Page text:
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Who Are High Functioning Alcoholics?
High functioning alcoholics, or currently functioning alcoholics contradict the stereotypical images of alcoholics. When people think about someone with an alcohol use disorder, they may think of someone who is extremely drunk, unable to speak clearly, stumbling over themselves, and possibly being aggressive. These signs of drinking too much do not always look so visible and obvious. High functioning alcoholics are able to work, maintain a family life, seem to be in control of their lives, have hobbies, and appear sober.
High functioning alcoholism not only impacts the individual drinking; it also impacts their families. High functioning alcoholics struggle with the same inability to control drinking, and risk having health-related problems. A high functioning alcohol can maintain what appears to be a normal life while being dependent on alcohol. The National Institutes of Health Noted 20% of alcoholics were “well educated, held down stable jobs and had families.”
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Signs And Symptoms Of High Functioning Alcoholism
Because of a high functioning alcoholic’s ability to blend in with those who don’t drink, signs of their drinking habits may go undetected. Similar to alcoholics, high functioning alcoholics can spend large amounts of money on alcohol, endanger their relationships, have alcohol withdrawal symptoms, and endure life-threatening health problems. Despite their image and behavior, there are specific signs to look out for when determining if someone you know or love is a high functioning alcohol, including:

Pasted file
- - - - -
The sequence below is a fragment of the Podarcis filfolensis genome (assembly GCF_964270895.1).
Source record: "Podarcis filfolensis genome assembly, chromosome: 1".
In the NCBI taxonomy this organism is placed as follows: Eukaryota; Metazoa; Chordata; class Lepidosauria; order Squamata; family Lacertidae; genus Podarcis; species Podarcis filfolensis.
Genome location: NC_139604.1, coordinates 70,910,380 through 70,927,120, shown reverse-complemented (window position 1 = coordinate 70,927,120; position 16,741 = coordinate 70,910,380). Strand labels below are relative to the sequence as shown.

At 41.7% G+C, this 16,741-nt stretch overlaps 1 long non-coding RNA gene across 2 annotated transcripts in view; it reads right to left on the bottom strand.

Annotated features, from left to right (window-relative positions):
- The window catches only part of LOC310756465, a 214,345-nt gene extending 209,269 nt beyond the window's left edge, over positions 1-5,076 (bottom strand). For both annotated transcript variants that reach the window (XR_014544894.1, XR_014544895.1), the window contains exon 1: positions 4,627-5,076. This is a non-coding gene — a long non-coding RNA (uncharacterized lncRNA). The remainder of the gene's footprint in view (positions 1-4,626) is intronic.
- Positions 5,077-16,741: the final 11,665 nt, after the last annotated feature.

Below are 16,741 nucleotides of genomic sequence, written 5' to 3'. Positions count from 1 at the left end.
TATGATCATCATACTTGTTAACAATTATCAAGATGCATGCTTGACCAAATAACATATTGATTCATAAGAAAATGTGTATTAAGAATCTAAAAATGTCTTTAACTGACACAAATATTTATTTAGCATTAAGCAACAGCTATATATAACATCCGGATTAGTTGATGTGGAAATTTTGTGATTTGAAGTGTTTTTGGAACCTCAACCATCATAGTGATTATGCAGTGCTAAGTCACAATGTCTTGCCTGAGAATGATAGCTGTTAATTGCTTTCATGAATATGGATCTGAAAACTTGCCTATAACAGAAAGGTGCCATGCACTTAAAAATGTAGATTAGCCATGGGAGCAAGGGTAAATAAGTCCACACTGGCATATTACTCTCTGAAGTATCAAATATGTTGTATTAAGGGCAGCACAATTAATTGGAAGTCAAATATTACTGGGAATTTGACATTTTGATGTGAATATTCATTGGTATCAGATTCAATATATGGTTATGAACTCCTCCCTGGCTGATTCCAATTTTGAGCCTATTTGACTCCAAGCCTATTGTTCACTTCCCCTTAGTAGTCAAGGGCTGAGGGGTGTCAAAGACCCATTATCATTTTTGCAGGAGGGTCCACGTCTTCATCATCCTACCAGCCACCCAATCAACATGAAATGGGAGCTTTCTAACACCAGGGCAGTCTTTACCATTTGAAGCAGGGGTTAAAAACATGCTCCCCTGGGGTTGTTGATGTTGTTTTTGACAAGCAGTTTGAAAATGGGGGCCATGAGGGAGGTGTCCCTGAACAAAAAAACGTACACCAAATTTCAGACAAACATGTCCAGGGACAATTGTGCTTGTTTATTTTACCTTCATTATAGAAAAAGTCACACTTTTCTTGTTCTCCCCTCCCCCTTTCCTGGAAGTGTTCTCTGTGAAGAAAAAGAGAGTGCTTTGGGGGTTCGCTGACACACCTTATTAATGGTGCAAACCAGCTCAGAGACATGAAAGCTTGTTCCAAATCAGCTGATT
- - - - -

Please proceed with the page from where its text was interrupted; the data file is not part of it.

- Giving up hobbies and commitments to drink
- Talking about needing to drink to celebrate achievements or relax
- Empty bottles of alcohol
- Talking about drinking
- Poor school or work performance
- Unable to control drinking amounts
- Drinking in isolation
- Admitting concern about an alcohol-related problem
- Making jokes about alcohol consumption
- Denying drinking
- DUIs and legal issues due to drinking
- Loved ones showing concern or asking about drinking habits
Issues like denial are concerning, because the high functioning alcoholic does not appear dysfunctional or intoxicated at times. Furthermore, if they are in denial, getting the help needed for recovery would be more challenging and possibly nonexistent.
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Risk Factors Of High Functioning Alcoholism
Unfortunately, since their drinking is subtle, people may overlook key signs that signal someone has a drinking problem. Nonetheless, there are risk factors of high functioning alcoholism someone can be aware of that include, but are not limited to:
- Low self-esteem
- Irritability if they stop drinking
- Peer pressure with drinking
- A history of mental health conditions, such as anxiety, depression, or schizophrenia
- High stress levels
- A family history of alcoholism
- Binge drinking (4 or more drinks in 2 hours for women; 5 or more drinks in 2 hours for men)
- Drinking to ease stress
- Heavy drinking
- Drinking to celebrate
- Craving alcohol